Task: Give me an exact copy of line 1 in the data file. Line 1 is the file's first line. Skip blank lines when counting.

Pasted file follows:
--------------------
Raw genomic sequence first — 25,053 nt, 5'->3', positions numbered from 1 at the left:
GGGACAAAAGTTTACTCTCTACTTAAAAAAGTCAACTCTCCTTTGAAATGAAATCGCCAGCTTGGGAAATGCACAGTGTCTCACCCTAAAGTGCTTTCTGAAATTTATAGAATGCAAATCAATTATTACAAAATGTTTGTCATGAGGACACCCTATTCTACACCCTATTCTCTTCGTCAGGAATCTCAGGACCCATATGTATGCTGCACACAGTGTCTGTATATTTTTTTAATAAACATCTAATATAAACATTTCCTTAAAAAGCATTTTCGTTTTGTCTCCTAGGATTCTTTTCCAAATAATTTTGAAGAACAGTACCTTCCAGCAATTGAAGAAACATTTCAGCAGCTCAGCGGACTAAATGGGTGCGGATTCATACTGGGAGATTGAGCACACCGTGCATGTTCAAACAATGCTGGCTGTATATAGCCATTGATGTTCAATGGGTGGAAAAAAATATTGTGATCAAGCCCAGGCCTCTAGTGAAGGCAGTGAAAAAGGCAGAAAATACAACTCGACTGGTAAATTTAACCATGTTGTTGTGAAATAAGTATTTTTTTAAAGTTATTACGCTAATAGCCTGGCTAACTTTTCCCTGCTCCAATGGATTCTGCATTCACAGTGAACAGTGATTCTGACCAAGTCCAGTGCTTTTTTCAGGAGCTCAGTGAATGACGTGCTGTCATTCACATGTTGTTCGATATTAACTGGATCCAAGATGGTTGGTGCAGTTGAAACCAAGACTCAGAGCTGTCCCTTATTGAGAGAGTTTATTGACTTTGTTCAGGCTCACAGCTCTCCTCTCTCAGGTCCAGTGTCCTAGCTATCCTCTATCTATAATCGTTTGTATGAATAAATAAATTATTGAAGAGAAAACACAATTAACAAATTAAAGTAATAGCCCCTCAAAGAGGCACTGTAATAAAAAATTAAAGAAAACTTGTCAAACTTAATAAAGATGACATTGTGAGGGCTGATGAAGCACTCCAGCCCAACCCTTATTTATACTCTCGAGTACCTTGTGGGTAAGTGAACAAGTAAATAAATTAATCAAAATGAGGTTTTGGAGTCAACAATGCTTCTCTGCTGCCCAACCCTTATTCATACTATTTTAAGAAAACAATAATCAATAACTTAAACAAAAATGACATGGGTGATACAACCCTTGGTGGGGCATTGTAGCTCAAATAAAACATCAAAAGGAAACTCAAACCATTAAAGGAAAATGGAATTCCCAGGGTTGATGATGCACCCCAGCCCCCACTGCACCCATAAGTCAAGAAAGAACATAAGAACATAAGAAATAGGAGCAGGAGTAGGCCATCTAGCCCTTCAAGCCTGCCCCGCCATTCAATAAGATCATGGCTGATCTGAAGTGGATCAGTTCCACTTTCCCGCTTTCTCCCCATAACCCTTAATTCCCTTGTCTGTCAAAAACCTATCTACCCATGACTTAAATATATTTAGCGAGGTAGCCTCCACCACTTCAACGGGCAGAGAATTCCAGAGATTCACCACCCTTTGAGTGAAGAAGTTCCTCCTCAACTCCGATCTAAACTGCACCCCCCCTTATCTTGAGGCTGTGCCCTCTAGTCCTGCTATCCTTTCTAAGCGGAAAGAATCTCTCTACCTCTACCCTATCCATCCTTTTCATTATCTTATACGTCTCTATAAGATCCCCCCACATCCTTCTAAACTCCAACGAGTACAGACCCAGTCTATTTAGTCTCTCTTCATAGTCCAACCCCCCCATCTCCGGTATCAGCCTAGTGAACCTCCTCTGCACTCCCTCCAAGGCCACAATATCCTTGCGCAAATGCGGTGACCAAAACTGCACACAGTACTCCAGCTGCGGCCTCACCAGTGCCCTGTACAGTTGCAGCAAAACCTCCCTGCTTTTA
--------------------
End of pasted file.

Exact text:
Raw genomic sequence first — 25,053 nt, 5'->3', positions numbered from 1 at the left: